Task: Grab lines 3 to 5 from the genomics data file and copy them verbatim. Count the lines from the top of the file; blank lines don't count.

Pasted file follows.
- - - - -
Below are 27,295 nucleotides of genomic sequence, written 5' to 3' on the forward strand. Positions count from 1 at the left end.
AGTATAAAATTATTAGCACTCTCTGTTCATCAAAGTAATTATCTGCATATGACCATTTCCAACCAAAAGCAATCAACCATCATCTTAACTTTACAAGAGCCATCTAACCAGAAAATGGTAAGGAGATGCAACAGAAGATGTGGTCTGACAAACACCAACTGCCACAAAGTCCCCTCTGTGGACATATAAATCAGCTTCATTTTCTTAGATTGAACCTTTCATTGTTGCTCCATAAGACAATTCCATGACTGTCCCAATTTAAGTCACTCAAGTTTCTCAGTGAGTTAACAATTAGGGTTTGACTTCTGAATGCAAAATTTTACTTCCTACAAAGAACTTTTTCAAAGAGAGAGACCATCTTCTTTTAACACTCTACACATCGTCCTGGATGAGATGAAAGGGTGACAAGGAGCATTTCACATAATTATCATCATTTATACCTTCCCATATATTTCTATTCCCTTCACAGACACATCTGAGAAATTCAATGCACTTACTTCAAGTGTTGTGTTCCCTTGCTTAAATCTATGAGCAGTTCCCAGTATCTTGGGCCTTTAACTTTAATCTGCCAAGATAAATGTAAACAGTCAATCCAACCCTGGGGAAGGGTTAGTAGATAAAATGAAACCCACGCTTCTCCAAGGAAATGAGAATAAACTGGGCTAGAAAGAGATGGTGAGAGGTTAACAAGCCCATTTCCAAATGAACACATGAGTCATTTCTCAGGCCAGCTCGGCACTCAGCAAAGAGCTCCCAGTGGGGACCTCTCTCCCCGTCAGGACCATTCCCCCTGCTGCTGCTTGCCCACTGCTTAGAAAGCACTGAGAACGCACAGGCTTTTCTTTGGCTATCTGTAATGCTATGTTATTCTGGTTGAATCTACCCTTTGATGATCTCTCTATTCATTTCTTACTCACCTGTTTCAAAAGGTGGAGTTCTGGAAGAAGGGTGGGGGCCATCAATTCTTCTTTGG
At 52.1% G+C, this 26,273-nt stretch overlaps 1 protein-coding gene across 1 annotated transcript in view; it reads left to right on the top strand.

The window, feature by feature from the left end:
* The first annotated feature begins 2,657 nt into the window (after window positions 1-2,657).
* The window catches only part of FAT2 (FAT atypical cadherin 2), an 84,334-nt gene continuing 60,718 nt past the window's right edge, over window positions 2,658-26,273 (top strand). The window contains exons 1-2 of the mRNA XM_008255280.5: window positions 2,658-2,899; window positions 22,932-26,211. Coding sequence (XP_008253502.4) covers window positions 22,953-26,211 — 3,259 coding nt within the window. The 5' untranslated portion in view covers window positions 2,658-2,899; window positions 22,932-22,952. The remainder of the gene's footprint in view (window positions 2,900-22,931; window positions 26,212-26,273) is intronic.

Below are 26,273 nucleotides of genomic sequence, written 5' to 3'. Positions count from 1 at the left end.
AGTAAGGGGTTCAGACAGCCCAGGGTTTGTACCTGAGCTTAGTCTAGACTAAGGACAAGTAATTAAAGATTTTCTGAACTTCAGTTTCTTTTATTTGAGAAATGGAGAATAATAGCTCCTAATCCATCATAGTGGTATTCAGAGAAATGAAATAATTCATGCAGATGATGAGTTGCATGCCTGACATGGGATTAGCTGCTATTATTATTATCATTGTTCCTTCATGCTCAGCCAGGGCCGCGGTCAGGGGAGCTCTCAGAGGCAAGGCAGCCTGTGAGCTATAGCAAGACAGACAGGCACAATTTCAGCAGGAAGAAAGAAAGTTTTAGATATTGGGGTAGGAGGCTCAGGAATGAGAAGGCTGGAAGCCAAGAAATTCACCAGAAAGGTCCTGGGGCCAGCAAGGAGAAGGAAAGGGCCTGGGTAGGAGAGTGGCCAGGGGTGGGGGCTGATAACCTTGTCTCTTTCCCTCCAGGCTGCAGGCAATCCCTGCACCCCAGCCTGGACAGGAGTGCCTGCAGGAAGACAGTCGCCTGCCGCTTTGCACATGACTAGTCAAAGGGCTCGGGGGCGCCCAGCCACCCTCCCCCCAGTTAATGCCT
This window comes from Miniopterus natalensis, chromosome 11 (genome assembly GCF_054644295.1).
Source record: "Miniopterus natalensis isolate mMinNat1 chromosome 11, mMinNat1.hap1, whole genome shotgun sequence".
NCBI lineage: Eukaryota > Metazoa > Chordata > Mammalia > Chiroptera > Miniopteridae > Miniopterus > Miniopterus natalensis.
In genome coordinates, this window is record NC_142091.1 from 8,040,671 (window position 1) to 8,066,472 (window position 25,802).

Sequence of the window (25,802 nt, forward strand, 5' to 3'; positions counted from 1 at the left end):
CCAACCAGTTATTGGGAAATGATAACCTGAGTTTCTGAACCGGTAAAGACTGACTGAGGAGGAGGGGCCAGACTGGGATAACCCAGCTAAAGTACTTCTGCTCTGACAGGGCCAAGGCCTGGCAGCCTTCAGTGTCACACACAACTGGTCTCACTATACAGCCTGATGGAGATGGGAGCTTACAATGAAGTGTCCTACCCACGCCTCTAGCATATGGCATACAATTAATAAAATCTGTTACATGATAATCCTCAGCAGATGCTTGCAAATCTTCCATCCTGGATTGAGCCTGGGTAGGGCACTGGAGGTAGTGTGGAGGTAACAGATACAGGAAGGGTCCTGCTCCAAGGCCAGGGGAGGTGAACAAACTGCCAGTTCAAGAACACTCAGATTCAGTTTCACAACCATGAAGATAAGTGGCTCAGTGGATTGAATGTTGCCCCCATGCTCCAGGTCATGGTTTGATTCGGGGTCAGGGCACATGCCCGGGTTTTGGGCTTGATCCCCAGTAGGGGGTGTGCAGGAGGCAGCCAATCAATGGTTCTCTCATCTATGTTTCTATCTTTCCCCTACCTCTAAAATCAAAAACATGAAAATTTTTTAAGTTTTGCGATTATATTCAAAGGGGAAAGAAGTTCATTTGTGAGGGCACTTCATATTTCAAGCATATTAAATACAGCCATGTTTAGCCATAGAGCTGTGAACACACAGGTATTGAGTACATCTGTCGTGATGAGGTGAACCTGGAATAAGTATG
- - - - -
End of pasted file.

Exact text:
At 52.1% G+C, this 26,273-nt stretch overlaps 1 protein-coding gene across 1 annotated transcript in view; it reads left to right on the top strand.

The window, feature by feature from the left end:
* The first annotated feature begins 2,657 nt into the window (after window positions 1-2,657).